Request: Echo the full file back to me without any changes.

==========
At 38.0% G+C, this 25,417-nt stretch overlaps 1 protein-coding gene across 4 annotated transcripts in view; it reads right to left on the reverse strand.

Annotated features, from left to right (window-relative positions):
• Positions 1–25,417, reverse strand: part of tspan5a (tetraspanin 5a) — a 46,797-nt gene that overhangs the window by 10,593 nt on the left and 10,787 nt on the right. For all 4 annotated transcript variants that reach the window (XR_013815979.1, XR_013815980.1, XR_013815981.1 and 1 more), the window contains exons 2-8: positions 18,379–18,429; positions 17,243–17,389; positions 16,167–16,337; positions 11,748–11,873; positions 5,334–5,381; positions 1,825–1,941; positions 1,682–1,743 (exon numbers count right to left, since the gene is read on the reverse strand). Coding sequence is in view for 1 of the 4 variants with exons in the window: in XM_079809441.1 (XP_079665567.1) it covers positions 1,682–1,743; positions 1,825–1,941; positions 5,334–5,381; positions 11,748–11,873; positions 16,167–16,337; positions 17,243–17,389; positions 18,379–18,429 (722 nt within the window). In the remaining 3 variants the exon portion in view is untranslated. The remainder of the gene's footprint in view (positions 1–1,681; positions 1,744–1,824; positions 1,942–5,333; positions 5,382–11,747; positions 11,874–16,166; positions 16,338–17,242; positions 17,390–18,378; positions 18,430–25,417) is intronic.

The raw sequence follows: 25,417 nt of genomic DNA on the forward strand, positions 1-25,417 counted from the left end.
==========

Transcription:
At 38.0% G+C, this 25,417-nt stretch overlaps 1 protein-coding gene across 4 annotated transcripts in view; it reads right to left on the reverse strand.

Annotated features, from left to right (window-relative positions):
• Positions 1–25,417, reverse strand: part of tspan5a (tetraspanin 5a) — a 46,797-nt gene that overhangs the window by 10,593 nt on the left and 10,787 nt on the right. For all 4 annotated transcript variants that reach the window (XR_013815979.1, XR_013815980.1, XR_013815981.1 and 1 more), the window contains exons 2-8: positions 18,379–18,429; positions 17,243–17,389; positions 16,167–16,337; positions 11,748–11,873; positions 5,334–5,381; positions 1,825–1,941; positions 1,682–1,743 (exon numbers count right to left, since the gene is read on the reverse strand). Coding sequence is in view for 1 of the 4 variants with exons in the window: in XM_079809441.1 (XP_079665567.1) it covers positions 1,682–1,743; positions 1,825–1,941; positions 5,334–5,381; positions 11,748–11,873; positions 16,167–16,337; positions 17,243–17,389; positions 18,379–18,429 (722 nt within the window). In the remaining 3 variants the exon portion in view is untranslated. The remainder of the gene's footprint in view (positions 1–1,681; positions 1,744–1,824; positions 1,942–5,333; positions 5,382–11,747; positions 11,874–16,166; positions 16,338–17,242; positions 17,390–18,378; positions 18,430–25,417) is intronic.

The raw sequence follows: 25,417 nt of genomic DNA on the forward strand, positions 1-25,417 counted from the left end.